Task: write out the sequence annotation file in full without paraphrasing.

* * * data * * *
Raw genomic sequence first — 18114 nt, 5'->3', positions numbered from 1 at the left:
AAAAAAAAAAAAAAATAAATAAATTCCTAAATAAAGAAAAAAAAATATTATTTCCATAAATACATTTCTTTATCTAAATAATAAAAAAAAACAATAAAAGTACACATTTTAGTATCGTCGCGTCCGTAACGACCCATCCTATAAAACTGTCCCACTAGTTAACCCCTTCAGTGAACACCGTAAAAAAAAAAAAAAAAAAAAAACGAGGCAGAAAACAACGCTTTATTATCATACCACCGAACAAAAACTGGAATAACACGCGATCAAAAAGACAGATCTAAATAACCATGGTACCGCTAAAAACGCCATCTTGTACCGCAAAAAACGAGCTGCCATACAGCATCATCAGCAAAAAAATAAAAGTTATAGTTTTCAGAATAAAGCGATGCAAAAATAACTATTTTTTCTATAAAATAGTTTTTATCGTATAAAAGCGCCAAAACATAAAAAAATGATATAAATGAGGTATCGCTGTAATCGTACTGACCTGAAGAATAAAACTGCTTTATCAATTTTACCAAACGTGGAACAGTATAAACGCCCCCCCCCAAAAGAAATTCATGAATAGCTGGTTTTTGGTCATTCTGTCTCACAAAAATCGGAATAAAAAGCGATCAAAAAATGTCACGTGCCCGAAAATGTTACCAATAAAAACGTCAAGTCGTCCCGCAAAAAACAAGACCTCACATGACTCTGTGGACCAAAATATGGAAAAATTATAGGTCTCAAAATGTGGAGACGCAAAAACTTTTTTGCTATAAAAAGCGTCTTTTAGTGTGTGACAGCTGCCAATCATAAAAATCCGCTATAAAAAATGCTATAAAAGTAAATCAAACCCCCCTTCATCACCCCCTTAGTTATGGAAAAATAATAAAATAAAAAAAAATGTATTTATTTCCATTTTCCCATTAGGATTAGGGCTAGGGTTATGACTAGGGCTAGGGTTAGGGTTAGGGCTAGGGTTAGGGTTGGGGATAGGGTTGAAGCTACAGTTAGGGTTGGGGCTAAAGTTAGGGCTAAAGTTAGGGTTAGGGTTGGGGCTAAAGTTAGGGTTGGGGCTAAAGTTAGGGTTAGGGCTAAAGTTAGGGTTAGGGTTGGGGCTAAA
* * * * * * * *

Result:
Raw genomic sequence first — 18114 nt, 5'->3', positions numbered from 1 at the left:
AAAAAAAAAAAAAAATAAATAAATTCCTAAATAAAGAAAAAAAAATATTATTTCCATAAATACATTTCTTTATCTAAATAATAAAAAAAAACAATAAAAGTACACATTTTAGTATCGTCGCGTCCGTAACGACCCATCCTATAAAACTGTCCCACTAGTTAACCCCTTCAGTGAACACCGTAAAAAAAAAAAAAAAAAAAAAACGAGGCAGAAAACAACGCTTTATTATCATACCACCGAACAAAAACTGGAATAACACGCGATCAAAAAGACAGATCTAAATAACCATGGTACCGCTAAAAACGCCATCTTGTACCGCAAAAAACGAGCTGCCATACAGCATCATCAGCAAAAAAATAAAAGTTATAGTTTTCAGAATAAAGCGATGCAAAAATAACTATTTTTTCTATAAAATAGTTTTTATCGTATAAAAGCGCCAAAACATAAAAAAATGATATAAATGAGGTATCGCTGTAATCGTACTGACCTGAAGAATAAAACTGCTTTATCAATTTTACCAAACGTGGAACAGTATAAACGCCCCCCCCCAAAAGAAATTCATGAATAGCTGGTTTTTGGTCATTCTGTCTCACAAAAATCGGAATAAAAAGCGATCAAAAAATGTCACGTGCCCGAAAATGTTACCAATAAAAACGTCAAGTCGTCCCGCAAAAAACAAGACCTCACATGACTCTGTGGACCAAAATATGGAAAAATTATAGGTCTCAAAATGTGGAGACGCAAAAACTTTTTTGCTATAAAAAGCGTCTTTTAGTGTGTGACAGCTGCCAATCATAAAAATCCGCTATAAAAAATGCTATAAAAGTAAATCAAACCCCCCTTCATCACCCCCTTAGTTATGGAAAAATAATAAAATAAAAAAAAATGTATTTATTTCCATTTTCCCATTAGGATTAGGGCTAGGGTTATGACTAGGGCTAGGGTTAGGGTTAGGGCTAGGGTTAGGGTTGGGGATAGGGTTGAAGCTACAGTTAGGGTTGGGGCTAAAGTTAGGGCTAAAGTTAGGGTTAGGGTTGGGGCTAAAGTTAGGGTTGGGGCTAAAGTTAGGGTTAGGGCTAAAGTTAGGGTTAGGGTTGGGGCTAAA